With Six Nations rugby and Formula 1 already hit by fears over the coronavirus outbreak, other major 2020 sporting events are under the spotlight.
Here, we look at at the potential impact elsewhere from the virus, which has killed more than 2,600 people in China and spread to Europe and the Middle East.
Remaining fixtures: Men’s Six Nations – 7 March: Ireland v Italy (postponed), England v Wales; 8 March: Scotland v France; 14 March: Wales v Scotland, Italy v England, France v Ireland.
Women’s Six Nations – 23 February: Italy v Scotland (postponed); 7 March: England v Wales, Scotland v France; 8 March: Ireland v Italy (postponed); 15 March: Wales v Scotland, France v Ireland, Italy v England.
Ireland’s Six Nations men’s and women’s matches against Italy in Dublin on 7 and 8 March have been postponed.
They were set to take place on the penultimate weekend of action, with England’s sides due to play their final games in Italy a week later. Twelve people have died in Italy and more than 300 tested positive for the virus, while 11 towns are in lockdown. UK Sports Minister Nigel Huddleston is in talks with a host of sports governing bodies about the ramifications of coronavirus.
Scotland women’s match in Italy on Sunday was called off and is yet to be rearranged.
Plans to reschedule the Irish fixtures have yet to be finalised and organisers will be hoping to avoid the disruption caused by foot-and-mouth disease in 2001. That tournament took eight months to complete, with three of Ireland’s Tests held over until the autumn, and the final match – the Irish victory over champions England – taking place on 20 October.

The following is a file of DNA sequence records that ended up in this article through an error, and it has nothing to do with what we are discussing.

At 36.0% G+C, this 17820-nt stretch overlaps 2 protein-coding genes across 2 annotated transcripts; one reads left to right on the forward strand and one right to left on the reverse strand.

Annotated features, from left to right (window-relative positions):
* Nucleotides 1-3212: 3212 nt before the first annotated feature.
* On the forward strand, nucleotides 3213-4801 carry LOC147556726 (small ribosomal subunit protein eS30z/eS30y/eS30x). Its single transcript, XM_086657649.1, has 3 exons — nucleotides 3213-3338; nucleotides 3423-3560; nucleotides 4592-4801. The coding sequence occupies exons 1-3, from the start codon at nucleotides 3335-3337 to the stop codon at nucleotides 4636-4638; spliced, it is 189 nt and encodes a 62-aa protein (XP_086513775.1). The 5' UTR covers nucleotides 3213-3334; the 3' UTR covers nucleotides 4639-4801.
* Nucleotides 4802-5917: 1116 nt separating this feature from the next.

Venues across Europe: 12 June-12 July
The football tournament, which has its semi-finals and finals at Wembley Stadium in London, is being staged at 12 venues across Europe, with Italy hosting the opening match against Turkey in Rome on 12 June.
Italian Michele Uva, a member of the Uefa executive committee, told state broadcaster Rai: “We are at the waiting stage. We are monitoring country by country, and football must follow the orders of the individual countries.
“The sporting path will only be closed if the situation gets worse.”
Euro 2020 games in Rome
Uefa says it is in touch with the relevant international and local authorities.
“For the moment, there is no need to change anything in the planned timetable. The issue will be kept under constant scrutiny,” said a spokesperson.
Five Serie A league matches in Italy are being played behind closed doors this weekend, including Juventus v Inter Milan on Sunday, although Juve fans were free to travel to French club Lyon for Wednesday night’s Champions League fixture.
Inter’s Europa League last-32 home match against Ludogorets on Thursday will also be played behind closed doors because of fears about possible spread of the virus.
Olympics, Tokyo, Japan: 24 July-9 August. Paralympics: 25 August-6 September
Tokyo 2020 organisers have said the torch relay before the Games, which was due to travel across Japan starting on 26 March, will be scaled back but they are not discussing calling off events.
“Preparations for the Games are continuing as planned,” a Tokyo 2020 spokesperson said.
However, International Olympic Committee member Dick Pound has said organisers would “reluctantly” have to cancel the Games if the coronavirus developed into a serious pandemic.
And Australian swimming great Ian Thorpe believes athletes should not put Olympic dreams before their health in deciding whether to compete.
“I would most definitely be concerned,” said the five-time Olympic champion.
Dr Brian McCloskey, public health director for London 2012, told the BBC this month cancellation need not be on the cards at this stage.
“It is important to remember there was a huge clamour for the Rio 2016 Olympic Games to be cancelled because of the Zika virus outbreak, but those Games went ahead without any problem,” McCloskey said.
Opening races: 15 March – Australia; 22 March – Bahrain; 5 April – Vietnam; 19 April – China (postponed)